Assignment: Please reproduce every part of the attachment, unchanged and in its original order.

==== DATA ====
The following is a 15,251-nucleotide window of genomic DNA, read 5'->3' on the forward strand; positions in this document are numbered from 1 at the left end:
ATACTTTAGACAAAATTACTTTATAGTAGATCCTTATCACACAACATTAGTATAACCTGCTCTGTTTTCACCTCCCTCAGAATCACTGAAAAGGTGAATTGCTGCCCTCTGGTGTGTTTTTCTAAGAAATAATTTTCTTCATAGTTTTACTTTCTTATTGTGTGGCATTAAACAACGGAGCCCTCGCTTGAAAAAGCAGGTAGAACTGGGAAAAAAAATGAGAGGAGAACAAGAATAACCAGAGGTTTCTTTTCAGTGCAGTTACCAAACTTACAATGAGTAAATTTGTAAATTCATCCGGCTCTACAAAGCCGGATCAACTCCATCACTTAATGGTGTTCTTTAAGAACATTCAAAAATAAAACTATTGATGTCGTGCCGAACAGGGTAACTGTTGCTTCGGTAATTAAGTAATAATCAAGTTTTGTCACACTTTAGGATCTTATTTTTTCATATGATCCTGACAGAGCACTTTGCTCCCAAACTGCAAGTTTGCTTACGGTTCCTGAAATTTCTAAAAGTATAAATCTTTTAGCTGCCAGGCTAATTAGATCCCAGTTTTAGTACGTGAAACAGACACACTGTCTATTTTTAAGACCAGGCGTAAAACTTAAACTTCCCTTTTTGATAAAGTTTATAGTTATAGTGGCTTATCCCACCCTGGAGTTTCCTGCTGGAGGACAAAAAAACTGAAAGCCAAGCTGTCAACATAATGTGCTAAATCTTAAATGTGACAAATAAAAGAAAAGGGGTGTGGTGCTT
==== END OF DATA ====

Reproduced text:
The following is a 15,251-nucleotide window of genomic DNA, read 5'->3' on the forward strand; positions in this document are numbered from 1 at the left end:
ATACTTTAGACAAAATTACTTTATAGTAGATCCTTATCACACAACATTAGTATAACCTGCTCTGTTTTCACCTCCCTCAGAATCACTGAAAAGGTGAATTGCTGCCCTCTGGTGTGTTTTTCTAAGAAATAATTTTCTTCATAGTTTTACTTTCTTATTGTGTGGCATTAAACAACGGAGCCCTCGCTTGAAAAAGCAGGTAGAACTGGGAAAAAAAATGAGAGGAGAACAAGAATAACCAGAGGTTTCTTTTCAGTGCAGTTACCAAACTTACAATGAGTAAATTTGTAAATTCATCCGGCTCTACAAAGCCGGATCAACTCCATCACTTAATGGTGTTCTTTAAGAACATTCAAAAATAAAACTATTGATGTCGTGCCGAACAGGGTAACTGTTGCTTCGGTAATTAAGTAATAATCAAGTTTTGTCACACTTTAGGATCTTATTTTTTCATATGATCCTGACAGAGCACTTTGCTCCCAAACTGCAAGTTTGCTTACGGTTCCTGAAATTTCTAAAAGTATAAATCTTTTAGCTGCCAGGCTAATTAGATCCCAGTTTTAGTACGTGAAACAGACACACTGTCTATTTTTAAGACCAGGCGTAAAACTTAAACTTCCCTTTTTGATAAAGTTTATAGTTATAGTGGCTTATCCCACCCTGGAGTTTCCTGCTGGAGGACAAAAAAACTGAAAGCCAAGCTGTCAACATAATGTGCTAAATCTTAAATGTGACAAATAAAAGAAAAGGGGTGTGGTGCTT